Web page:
Stelter: Why Trump's snubbing of White House correspondents' dinner matters

Trump's thinly veiled attack on Wash Post
Trump's thinly veiled attack on Wash Post

For a second straight year, President Trump is using the White House Correspondents' Association's annual dinner to wage his war on the reporters who cover him.

It would be one thing if he skipped the dinner to oversee crisis response or host a community service event. But instead he is counter-programming the dinner by holding a campaign rally in Washington Township, Michigan. If it's anything like last year's rally during the dinner, more media attacks are sure to come.

It means the black tie dinner -- billed as a celebration of the First Amendment -- will have a slightly different feel.

As one White House correspondent quipped at a Friday evening event, "He's going to mock us for celebrating ourselves while he's celebrating himself."

Now before you stop reading this -- I get it, you might be thinking this doesn't feel like "news" anymore because it's a well-worn part of Trump's playbook -- consider how remarkable his behavior really is.

The last president to miss the correspondents' dinner was Ronald Reagan in 1981 -- because he was recovering from an assassination attempt. Reagan still called in by telephone.

President Trump to skip White House Correspondents' Dinner again

Presidents don't always want to show up and tell jokes and socialize with the press corps, but until now it's been a part of the job in the modern media age.

"Historically presidents have felt that it's important to send the signals, both to Americans and to the rest of the world, that they support this sort of quintessential part of American democracy, the First Amendment," correspondents association president Margaret Talev said on CNN Saturday morning.

Trump evidently believes it's politically advantageous to snub the affair and hold a rally instead. "Big crowd tonight, will be live on T.V.," he tweeted on Saturday morning.

He likes the contrast -- pictures of journalists at a fancy party on one side, pictures of his supporters cheering for him on the other side.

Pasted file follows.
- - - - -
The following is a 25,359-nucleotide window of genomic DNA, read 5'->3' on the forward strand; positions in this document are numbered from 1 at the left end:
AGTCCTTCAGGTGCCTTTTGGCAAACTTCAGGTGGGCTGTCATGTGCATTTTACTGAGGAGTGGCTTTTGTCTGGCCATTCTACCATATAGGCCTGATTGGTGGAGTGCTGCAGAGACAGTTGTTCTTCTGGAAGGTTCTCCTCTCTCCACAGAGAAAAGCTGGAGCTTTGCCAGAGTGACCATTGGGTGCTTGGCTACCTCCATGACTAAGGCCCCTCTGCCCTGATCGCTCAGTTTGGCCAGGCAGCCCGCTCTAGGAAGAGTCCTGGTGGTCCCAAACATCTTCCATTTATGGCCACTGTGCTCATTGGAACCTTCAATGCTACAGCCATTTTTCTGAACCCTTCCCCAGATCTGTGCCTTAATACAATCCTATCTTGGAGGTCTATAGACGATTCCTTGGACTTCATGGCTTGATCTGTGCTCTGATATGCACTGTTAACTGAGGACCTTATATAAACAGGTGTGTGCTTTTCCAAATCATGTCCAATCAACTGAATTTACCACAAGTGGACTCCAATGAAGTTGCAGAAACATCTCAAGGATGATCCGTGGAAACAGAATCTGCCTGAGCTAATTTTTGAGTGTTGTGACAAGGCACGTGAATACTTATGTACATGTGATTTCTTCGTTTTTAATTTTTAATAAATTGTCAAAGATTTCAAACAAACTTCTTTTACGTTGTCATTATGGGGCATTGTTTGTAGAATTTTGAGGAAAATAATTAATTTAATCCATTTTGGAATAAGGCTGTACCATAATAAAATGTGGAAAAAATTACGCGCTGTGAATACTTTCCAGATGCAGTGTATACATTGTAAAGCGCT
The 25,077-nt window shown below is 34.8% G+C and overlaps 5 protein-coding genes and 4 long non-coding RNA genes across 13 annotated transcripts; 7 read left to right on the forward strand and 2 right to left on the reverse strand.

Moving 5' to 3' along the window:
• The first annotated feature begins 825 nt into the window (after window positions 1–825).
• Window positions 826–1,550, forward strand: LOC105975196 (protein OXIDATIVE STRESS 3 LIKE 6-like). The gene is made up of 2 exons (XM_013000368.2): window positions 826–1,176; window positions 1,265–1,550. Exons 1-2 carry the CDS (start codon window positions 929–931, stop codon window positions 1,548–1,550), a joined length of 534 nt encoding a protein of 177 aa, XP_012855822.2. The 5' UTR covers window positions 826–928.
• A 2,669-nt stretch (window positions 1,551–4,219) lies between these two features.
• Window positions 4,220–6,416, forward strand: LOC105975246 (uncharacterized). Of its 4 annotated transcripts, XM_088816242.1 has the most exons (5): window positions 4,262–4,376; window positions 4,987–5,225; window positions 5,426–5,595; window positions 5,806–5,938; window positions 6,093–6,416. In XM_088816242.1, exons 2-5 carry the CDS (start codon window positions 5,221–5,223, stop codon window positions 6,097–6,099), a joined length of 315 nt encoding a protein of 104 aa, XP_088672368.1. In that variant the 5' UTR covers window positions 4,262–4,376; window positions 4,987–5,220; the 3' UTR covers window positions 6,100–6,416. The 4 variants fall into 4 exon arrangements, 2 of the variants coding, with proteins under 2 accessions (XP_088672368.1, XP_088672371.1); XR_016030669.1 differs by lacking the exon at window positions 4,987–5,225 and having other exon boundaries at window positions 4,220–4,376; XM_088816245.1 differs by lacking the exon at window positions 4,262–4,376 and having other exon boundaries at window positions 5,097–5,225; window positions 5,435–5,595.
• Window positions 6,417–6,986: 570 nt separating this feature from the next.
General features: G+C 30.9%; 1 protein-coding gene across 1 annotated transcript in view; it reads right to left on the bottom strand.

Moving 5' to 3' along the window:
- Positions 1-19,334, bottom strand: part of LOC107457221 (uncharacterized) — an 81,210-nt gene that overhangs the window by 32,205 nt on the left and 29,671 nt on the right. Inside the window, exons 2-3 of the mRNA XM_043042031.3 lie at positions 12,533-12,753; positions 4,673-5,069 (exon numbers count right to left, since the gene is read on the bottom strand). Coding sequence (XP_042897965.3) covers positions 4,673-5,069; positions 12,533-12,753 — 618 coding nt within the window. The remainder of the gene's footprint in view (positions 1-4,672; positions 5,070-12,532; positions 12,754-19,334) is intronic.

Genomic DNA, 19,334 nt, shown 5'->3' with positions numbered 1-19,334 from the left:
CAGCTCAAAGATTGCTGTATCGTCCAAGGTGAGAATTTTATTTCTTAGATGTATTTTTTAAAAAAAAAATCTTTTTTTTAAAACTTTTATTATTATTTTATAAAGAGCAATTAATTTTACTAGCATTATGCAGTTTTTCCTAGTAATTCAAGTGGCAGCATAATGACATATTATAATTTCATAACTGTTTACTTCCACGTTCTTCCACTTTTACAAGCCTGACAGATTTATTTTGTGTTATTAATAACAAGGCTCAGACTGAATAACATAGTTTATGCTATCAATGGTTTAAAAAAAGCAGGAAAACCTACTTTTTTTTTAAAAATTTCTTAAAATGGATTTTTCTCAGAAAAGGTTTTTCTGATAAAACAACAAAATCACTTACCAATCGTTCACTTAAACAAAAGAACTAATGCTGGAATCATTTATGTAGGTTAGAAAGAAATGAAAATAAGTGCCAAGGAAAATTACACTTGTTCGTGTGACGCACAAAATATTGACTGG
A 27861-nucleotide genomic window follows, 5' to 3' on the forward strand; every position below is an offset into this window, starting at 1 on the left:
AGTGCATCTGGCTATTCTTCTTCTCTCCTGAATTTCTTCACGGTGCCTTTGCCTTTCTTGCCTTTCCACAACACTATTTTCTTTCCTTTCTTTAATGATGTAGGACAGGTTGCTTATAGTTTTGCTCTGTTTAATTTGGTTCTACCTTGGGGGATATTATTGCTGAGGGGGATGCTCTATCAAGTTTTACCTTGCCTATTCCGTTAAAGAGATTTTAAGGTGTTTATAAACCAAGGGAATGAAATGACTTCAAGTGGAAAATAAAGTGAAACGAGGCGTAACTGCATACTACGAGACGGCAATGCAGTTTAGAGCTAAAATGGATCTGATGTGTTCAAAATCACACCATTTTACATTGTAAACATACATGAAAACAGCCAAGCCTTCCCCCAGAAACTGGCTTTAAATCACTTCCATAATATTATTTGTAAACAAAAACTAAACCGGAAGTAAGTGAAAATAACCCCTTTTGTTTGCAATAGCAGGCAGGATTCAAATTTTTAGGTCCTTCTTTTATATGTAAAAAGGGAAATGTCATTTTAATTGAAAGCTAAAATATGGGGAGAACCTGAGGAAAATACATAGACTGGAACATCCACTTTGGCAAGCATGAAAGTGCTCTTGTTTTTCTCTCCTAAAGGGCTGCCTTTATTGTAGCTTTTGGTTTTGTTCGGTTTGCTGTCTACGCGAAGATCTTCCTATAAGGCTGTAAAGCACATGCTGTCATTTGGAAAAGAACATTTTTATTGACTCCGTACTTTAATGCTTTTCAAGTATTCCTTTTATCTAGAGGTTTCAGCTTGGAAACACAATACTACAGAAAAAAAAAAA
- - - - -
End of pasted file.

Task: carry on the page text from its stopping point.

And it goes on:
No doubt, the weekend full of media-related festivities can seem excessive. But there's a long tradition of the executive branch recognizing -- even begrudgingly -- the role of the press in a democratic society.

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Trump's approach is different. He frequently degrades news outlets as "fake" and insults individual journalists. With trust in the media already at low levels, he's essentially pouring salt in a wound. (His loyalists, of course, believe journalists are the ones pouring the salt.)

So skipping the correspondents' dinner is "on brand" for him. He has also skipped other Washington traditions, like the Kennedy Center Honors, where he was likely to be criticized.

But it's notable that many of the president's aides and allies are attending the dinner and related events in Washington. Even members of his own family: Ivanka Trump and Jared Kushner were seated at the main table at an annual dinner hosted by Atlantic Media chairman David Bradley on Friday.

Counselor to the president Kellyanne Conway and secretary of defense James Mattis were also in attendance.

Later, Conway and press secretary Sarah Sanders mingled with guests at a Washington Life Magazine party at the British embassy.

Talev said "dozens of officials" from the Trump administration will be attending Saturday's main event.

"The dinner is not about the president, it's not for or against the president," she said on CNN. It's about elevating good journalism and "embracing the first amendment," she added.

Amid all the champagne and selfies, there's usually some roasting by a comedian, some insidery jokes, but also several award presentations and some serious talk about the importance of accountability journalism in a democracy.

"We welcome the president at any time when he is comfortable attending," Talev said.


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